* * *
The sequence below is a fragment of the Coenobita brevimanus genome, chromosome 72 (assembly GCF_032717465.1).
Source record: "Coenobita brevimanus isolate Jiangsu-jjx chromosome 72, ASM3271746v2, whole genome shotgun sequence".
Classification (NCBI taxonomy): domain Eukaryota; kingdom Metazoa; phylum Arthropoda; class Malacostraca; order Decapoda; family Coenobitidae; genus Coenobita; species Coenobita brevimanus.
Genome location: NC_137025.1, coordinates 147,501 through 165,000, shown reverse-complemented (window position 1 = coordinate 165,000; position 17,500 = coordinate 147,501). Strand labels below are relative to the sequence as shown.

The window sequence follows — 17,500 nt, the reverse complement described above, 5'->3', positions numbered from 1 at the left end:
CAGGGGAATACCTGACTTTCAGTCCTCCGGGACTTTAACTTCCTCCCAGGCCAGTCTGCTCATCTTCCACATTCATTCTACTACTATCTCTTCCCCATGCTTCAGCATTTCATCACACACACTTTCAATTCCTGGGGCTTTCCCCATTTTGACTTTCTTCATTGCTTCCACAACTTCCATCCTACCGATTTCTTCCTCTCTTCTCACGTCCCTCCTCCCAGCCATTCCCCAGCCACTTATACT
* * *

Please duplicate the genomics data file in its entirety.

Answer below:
The sequence below is a fragment of the Coenobita brevimanus genome, chromosome 72 (assembly GCF_032717465.1).
Source record: "Coenobita brevimanus isolate Jiangsu-jjx chromosome 72, ASM3271746v2, whole genome shotgun sequence".
Classification (NCBI taxonomy): domain Eukaryota; kingdom Metazoa; phylum Arthropoda; class Malacostraca; order Decapoda; family Coenobitidae; genus Coenobita; species Coenobita brevimanus.
Genome location: NC_137025.1, coordinates 147,501 through 165,000, shown reverse-complemented (window position 1 = coordinate 165,000; position 17,500 = coordinate 147,501). Strand labels below are relative to the sequence as shown.

The window sequence follows — 17,500 nt, the reverse complement described above, 5'->3', positions numbered from 1 at the left end:
CAGGGGAATACCTGACTTTCAGTCCTCCGGGACTTTAACTTCCTCCCAGGCCAGTCTGCTCATCTTCCACATTCATTCTACTACTATCTCTTCCCCATGCTTCAGCATTTCATCACACACACTTTCAATTCCTGGGGCTTTCCCCATTTTGACTTTCTTCATTGCTTCCACAACTTCCATCCTACCGATTTCTTCCTCTCTTCTCACGTCCCTCCTCCCAGCCATTCCCCAGCCACTTATACT